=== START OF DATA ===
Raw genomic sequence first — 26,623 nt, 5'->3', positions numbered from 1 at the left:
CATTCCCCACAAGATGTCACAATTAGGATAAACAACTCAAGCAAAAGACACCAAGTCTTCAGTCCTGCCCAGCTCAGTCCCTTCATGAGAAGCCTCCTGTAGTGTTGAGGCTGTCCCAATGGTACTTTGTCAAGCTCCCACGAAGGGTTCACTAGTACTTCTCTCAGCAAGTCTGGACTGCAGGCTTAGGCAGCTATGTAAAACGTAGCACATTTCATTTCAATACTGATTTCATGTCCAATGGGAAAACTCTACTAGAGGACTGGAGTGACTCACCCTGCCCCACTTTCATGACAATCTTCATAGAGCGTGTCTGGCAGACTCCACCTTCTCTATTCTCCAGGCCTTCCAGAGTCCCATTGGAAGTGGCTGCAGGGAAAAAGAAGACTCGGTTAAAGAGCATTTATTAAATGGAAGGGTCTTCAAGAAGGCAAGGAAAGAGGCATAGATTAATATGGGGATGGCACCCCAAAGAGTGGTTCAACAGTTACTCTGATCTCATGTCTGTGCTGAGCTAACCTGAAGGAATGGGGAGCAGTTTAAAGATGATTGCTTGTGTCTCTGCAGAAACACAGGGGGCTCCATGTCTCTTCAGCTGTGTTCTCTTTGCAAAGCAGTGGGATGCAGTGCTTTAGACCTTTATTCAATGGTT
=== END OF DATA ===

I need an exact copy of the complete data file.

Raw genomic sequence first — 26,623 nt, 5'->3', positions numbered from 1 at the left:
CATTCCCCACAAGATGTCACAATTAGGATAAACAACTCAAGCAAAAGACACCAAGTCTTCAGTCCTGCCCAGCTCAGTCCCTTCATGAGAAGCCTCCTGTAGTGTTGAGGCTGTCCCAATGGTACTTTGTCAAGCTCCCACGAAGGGTTCACTAGTACTTCTCTCAGCAAGTCTGGACTGCAGGCTTAGGCAGCTATGTAAAACGTAGCACATTTCATTTCAATACTGATTTCATGTCCAATGGGAAAACTCTACTAGAGGACTGGAGTGACTCACCCTGCCCCACTTTCATGACAATCTTCATAGAGCGTGTCTGGCAGACTCCACCTTCTCTATTCTCCAGGCCTTCCAGAGTCCCATTGGAAGTGGCTGCAGGGAAAAAGAAGACTCGGTTAAAGAGCATTTATTAAATGGAAGGGTCTTCAAGAAGGCAAGGAAAGAGGCATAGATTAATATGGGGATGGCACCCCAAAGAGTGGTTCAACAGTTACTCTGATCTCATGTCTGTGCTGAGCTAACCTGAAGGAATGGGGAGCAGTTTAAAGATGATTGCTTGTGTCTCTGCAGAAACACAGGGGGCTCCATGTCTCTTCAGCTGTGTTCTCTTTGCAAAGCAGTGGGATGCAGTGCTTTAGACCTTTATTCAATGGTT